DJI GO 4 App Settings
The DJI GO 4 App has a lot of options to choose from, which might make it look complex, especially for those who are just starting out. Don’t worry, you don’t need to know all those settings – in fact, the drone will fly with the default settings just fine and you only need to change settings when you are ready. To access the main settings menu, press the three dots on the right side of the screen and you will be presented with a menu like this:
I would recommend to keep most of the settings at their default values, but feel free to check these settings out and experiment after you are more comfortable with flying. In some situations, you might need to disable some of the functions, or perform specific tasks, such as controller calibration and button customization.
The battery life on the DJI Mavic 2 Pro is noticeably better when compared to the Mavic Air. That’s a given, considering how big the batteries on the Mavic 2 Pro are in comparison. With a total capacity of 3850 mAh, the Mavic 2 Pro can fly up to 31 minutes, while the Mavic Air is limited to 21 minutes with its 2375 mAh battery. Those 10 minutes of difference do matter when flying over long distances.
When using the drone in Jordan, Turkey and New Zealand, I only had two batteries with me at a time. Considering that I used the drone at most once a day, it was plenty enough for my needs. After-all, I mostly took pictures with my regular full-frame camera and only used the drone when I was basically done or the conditions for shooting weren’t ideal. However, if I were to do it more seriously, I would certainly want to take 3-4 batteries with me, especially when dealing with limited charging time / conditions.
When flying the drone, it is easy to lose track of time, since you are always too busy looking at the screen, especially while taking images and video. Thankfully, the DJI GO 4 App automatically calculates how long it will take to fly back and land the drone, so if you are getting dangerously close to draining the battery, the app will give you a “Low Battery Warning”, similar to the one below:
Landing the Mavic 2 Pro is very easy. You can either use the landing icon on the app, or use the joystick to land manually. Make sure that the spot you are planning to land on is even and clean, or you risk damaging the drone rotors. The sensors on the Mavic 2 Pro work very well for easy and safe landings, but you should be careful when trying to grab the drone in mid-air – unlike the Phantom-series, there is little room to grab the drone and you certainly do not want to put your fingers between those blades! If you just grab the drone in mid air, it will think of the grabbing force as air and will spin up its rotors to the maximum to balance it out, at which point it will be very difficult to keep holding it. I didn’t realize how powerful these things are until I tried it out! So unless you know what you are doing, I would just recommend to land the drone on the ground to keep it safe.
Keep in mind that you also have to charge the battery inside the controller. It will take about three hours to fully charge the controller and once it is charged, it will be good to go for a few hours. I often found myself charging the controller every other day and even then, I still had quite a bit of battery life left in it.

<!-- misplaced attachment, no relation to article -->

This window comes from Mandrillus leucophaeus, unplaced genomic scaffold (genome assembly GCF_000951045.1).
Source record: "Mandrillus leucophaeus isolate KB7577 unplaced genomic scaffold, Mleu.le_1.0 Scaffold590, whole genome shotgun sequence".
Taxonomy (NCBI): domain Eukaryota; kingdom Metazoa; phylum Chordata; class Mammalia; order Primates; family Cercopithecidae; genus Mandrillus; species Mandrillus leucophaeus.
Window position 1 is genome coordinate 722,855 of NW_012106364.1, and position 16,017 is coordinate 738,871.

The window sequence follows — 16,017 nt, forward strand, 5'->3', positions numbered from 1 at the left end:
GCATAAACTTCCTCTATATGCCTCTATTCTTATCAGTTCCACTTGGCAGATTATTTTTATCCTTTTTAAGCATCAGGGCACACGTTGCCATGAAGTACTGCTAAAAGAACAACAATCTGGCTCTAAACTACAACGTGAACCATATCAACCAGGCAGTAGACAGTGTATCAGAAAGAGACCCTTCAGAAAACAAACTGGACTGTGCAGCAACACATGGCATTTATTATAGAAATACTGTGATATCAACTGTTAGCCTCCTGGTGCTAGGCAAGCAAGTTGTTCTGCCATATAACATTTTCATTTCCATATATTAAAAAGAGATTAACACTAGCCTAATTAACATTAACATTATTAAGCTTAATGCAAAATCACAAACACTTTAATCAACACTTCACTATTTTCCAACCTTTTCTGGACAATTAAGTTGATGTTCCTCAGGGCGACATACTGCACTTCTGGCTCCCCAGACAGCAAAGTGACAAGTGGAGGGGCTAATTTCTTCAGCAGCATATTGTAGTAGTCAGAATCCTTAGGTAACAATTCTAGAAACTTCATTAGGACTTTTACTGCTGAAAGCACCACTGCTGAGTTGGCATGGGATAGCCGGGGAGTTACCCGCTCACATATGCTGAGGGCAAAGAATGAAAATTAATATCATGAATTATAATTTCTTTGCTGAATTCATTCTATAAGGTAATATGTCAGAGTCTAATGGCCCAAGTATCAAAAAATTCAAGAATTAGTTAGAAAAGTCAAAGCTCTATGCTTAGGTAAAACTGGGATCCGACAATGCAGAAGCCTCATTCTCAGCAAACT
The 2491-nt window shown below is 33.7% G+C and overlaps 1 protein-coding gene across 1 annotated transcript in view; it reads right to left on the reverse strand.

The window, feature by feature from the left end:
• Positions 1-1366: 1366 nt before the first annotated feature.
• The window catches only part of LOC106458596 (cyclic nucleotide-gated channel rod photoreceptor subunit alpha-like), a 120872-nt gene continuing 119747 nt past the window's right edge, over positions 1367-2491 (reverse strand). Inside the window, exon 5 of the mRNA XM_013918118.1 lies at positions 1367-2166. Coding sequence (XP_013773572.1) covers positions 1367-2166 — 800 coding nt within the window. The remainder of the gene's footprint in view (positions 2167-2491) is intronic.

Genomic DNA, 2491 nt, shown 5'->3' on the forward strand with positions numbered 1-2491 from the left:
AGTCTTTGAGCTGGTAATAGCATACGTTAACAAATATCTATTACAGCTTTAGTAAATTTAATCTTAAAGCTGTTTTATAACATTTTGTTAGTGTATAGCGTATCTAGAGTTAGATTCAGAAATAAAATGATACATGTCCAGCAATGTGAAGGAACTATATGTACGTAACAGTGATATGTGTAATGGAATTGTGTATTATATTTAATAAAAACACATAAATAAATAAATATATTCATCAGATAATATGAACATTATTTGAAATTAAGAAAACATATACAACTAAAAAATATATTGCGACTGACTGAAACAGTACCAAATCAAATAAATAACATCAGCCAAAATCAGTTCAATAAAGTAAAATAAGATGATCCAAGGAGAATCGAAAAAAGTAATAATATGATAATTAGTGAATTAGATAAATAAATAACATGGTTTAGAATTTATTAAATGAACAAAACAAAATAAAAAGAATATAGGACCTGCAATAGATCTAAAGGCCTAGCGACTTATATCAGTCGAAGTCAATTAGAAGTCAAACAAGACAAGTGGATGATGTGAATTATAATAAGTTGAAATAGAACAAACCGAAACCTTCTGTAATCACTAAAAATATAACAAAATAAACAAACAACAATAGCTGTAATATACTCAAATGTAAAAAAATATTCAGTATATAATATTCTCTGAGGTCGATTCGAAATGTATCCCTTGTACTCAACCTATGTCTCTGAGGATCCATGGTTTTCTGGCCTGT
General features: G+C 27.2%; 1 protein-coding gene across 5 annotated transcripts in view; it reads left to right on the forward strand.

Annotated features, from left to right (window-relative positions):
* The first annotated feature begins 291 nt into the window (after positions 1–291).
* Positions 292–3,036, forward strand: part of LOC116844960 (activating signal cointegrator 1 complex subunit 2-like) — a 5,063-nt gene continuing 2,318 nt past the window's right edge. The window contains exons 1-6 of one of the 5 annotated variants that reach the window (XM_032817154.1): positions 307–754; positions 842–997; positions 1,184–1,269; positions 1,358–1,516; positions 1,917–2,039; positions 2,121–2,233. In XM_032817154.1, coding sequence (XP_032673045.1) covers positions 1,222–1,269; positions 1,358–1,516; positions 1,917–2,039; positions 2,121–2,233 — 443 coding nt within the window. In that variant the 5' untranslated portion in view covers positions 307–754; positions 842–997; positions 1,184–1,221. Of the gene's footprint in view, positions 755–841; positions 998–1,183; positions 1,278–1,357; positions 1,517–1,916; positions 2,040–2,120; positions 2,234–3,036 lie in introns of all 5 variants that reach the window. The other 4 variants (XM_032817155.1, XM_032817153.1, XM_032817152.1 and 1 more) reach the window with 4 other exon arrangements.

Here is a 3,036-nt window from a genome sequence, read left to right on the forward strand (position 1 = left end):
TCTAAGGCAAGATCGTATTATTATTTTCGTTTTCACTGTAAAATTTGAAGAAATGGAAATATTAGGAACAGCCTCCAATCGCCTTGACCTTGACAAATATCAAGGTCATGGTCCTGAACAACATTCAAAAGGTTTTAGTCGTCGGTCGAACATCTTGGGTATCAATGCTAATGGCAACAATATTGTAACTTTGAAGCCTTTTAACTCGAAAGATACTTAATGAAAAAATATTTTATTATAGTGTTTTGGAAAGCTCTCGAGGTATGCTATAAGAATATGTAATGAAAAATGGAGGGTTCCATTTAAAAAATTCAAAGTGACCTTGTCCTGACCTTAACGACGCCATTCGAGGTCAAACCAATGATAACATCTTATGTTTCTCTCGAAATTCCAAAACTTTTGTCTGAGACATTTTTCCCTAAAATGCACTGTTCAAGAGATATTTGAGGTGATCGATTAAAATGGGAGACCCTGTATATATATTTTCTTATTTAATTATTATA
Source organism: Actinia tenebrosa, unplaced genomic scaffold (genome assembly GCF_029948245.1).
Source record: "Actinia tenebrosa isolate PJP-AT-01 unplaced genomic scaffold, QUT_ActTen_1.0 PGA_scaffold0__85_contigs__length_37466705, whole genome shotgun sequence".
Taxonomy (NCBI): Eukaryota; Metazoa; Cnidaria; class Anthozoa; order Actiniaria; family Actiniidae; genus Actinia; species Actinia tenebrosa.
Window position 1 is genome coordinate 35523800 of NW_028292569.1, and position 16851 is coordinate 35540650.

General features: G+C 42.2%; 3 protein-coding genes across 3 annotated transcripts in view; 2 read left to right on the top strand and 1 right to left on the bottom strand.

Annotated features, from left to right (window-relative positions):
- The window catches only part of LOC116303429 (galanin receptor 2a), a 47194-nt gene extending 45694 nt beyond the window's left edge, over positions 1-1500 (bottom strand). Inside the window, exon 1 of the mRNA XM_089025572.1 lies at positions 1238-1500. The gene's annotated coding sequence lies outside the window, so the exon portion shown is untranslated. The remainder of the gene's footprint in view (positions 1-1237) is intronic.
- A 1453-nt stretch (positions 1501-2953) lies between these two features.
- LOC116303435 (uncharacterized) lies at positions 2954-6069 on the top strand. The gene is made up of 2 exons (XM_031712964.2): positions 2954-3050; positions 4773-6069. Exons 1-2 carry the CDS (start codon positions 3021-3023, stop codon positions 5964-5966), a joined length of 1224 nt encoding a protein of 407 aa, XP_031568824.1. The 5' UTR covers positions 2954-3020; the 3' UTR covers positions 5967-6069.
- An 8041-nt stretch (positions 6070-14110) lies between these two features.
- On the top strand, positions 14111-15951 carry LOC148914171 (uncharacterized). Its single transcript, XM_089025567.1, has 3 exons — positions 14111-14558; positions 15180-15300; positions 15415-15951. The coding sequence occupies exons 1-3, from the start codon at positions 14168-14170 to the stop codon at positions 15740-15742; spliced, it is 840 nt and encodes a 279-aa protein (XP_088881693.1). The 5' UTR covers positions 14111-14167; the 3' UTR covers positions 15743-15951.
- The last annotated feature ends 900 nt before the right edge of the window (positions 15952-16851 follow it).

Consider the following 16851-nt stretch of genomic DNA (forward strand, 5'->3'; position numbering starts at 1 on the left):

By default, the drone will be set to record video, which you can record either into the built-in 8 GB memory, or into a separate microSD card. While it is nice to have some built-in memory, I would strongly recommend to get a fast microSD card (V30 or faster preferred) that won’t boggle down when you write 4K video into it. I used a 128 GB SanDisk Extreme Pro microSD card, which was pricey, but capable of very fast throughput. Even though the Mavic 2 Pro does not support the speeds of UHS-II cards (the memory card slot is UHS-I only), it had no problem writing to it and I was happy with the very fast transfer rates I was getting from the memory card to my computer.
The video settings can be accessed by pressing the icon with three sliders on it. The “aperture” tab will have the basic camera settings for shooting video, such as camera mode, ISO, shutter speed and exposure compensation:
While the drone does a good job at properly exposing video, I have seen a number of cases where the drone would slowly change exposure, resulting in inconsistently exposed videos (and I have certainly made a number of mistakes when using the drone in Aperture Priority mode). For this reason, I would recommend to switch to manual mode before you start recording – just make sure to adjust your settings accordingly depending on what you are shooting and the type of ambient light you are dealing with.
The next tab is the “camera” tab and that’s where you will find the most important settings for video recording. From here, you can pick video size (from 720p all the way to 4K), video format, white balance, style and color:
The last “settings” tab will allow you to go through other relevant functions. For example, you can turn on the histogram, over exposure warning, set up grid, anti-flicker, etc., as well as choose the storage where videos will be saved:
To switch to photo mode, you simply press the icon above the red video record button, which switches the camera to photo mode. Once you do that, you will see that the menus will change accordingly. Again, there are three tabs in the photo mode as well. The first one is to control the exposure settings: